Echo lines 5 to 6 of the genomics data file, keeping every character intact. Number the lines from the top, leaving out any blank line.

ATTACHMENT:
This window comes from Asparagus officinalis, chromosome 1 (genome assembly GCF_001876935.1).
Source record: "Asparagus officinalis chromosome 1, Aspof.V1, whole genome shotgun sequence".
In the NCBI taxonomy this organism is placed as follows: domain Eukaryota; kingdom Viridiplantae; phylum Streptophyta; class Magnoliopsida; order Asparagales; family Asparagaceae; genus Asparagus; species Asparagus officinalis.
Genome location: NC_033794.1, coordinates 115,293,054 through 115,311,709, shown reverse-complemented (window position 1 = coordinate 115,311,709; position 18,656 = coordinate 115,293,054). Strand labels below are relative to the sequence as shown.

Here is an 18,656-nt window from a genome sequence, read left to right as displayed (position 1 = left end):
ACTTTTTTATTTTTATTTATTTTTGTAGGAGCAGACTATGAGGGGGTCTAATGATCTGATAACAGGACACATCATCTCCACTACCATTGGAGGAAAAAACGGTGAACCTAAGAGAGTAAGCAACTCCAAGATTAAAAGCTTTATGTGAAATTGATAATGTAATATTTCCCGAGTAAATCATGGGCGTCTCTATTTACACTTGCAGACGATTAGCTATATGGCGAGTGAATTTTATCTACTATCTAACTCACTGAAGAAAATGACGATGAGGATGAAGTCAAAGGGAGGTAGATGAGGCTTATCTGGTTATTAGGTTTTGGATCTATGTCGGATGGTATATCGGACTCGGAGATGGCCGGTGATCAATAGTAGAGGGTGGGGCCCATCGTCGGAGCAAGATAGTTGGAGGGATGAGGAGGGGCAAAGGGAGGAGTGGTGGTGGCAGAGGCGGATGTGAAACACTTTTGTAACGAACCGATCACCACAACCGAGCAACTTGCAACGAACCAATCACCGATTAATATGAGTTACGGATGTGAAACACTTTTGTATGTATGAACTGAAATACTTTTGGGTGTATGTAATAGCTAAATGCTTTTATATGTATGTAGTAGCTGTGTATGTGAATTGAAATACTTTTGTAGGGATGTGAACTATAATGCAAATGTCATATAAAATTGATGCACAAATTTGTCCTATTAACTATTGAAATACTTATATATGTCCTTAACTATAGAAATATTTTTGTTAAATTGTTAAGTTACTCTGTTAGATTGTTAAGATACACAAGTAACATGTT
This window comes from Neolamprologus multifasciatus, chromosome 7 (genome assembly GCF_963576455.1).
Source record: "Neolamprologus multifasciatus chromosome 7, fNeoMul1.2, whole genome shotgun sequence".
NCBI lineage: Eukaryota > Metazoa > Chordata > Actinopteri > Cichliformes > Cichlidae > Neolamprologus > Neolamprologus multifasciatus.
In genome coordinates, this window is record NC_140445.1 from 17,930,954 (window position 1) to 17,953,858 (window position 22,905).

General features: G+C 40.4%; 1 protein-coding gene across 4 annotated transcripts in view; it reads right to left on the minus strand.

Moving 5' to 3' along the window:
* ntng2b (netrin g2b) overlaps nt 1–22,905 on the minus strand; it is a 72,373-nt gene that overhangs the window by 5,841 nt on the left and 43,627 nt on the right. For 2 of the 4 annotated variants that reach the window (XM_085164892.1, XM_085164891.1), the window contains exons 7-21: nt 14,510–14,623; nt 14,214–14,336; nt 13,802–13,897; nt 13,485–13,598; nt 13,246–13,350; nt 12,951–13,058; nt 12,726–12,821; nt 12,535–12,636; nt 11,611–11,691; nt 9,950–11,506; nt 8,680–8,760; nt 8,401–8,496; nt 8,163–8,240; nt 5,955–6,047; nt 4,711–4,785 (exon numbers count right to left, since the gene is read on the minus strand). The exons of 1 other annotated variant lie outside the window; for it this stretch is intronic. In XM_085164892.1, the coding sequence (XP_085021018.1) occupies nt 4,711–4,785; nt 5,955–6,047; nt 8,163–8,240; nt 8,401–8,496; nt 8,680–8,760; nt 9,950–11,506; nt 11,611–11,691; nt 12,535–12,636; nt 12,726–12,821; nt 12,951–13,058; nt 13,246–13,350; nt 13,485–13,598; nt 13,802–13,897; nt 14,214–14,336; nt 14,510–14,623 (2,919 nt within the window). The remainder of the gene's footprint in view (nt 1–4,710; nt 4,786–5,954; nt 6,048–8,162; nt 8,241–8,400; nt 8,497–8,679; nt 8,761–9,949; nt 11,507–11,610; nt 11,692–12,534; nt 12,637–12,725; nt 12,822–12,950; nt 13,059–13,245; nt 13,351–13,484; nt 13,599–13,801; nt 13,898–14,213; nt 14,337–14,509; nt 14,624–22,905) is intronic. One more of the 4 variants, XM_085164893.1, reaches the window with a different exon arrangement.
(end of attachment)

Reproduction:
Here is an 18,656-nt window from a genome sequence, read left to right as displayed (position 1 = left end):
ACTTTTTTATTTTTATTTATTTTTGTAGGAGCAGACTATGAGGGGGTCTAATGATCTGATAACAGGACACATCATCTCCACTACCATTGGAGGAAAAAACGGTGAACCTAAGAGAGTAAGCAACTCCAAGATTAAAAGCTTTATGTGAAATTGATAATGTAATATTTCCCGAGTAAATCATGGGCGTCTCTATTTACACTTGCAGACGATTAGCTATATGGCGAGTGAATTTTATCTACTATCTAACTCACTGAAGAAAATGACGATGAGGATGAAGTCAAAGGGAGGTAGATGAGGCTTATCTGGTTATTAGGTTTTGGATCTATGTCGGATGGTATATCGGACTCGGAGATGGCCGGTGATCAATAGTAGAGGGTGGGGCCCATCGTCGGAGCAAGATAGTTGGAGGGATGAGGAGGGGCAAAGGGAGGAGTGGTGGTGGCAGAGGCGGATGTGAAACACTTTTGTAACGAACCGATCACCACAACCGAGCAACTTGCAACGAACCAATCACCGATTAATATGAGTTACGGATGTGAAACACTTTTGTATGTATGAACTGAAATACTTTTGGGTGTATGTAATAGCTAAATGCTTTTATATGTATGTAGTAGCTGTGTATGTGAATTGAAATACTTTTGTAGGGATGTGAACTATAATGCAAATGTCATATAAAATTGATGCACAAATTTGTCCTATTAACTATTGAAATACTTATATATGTCCTTAACTATAGAAATATTTTTGTTAAATTGTTAAGTTACTCTGTTAGATTGTTAAGATACACAAGTAACATGTT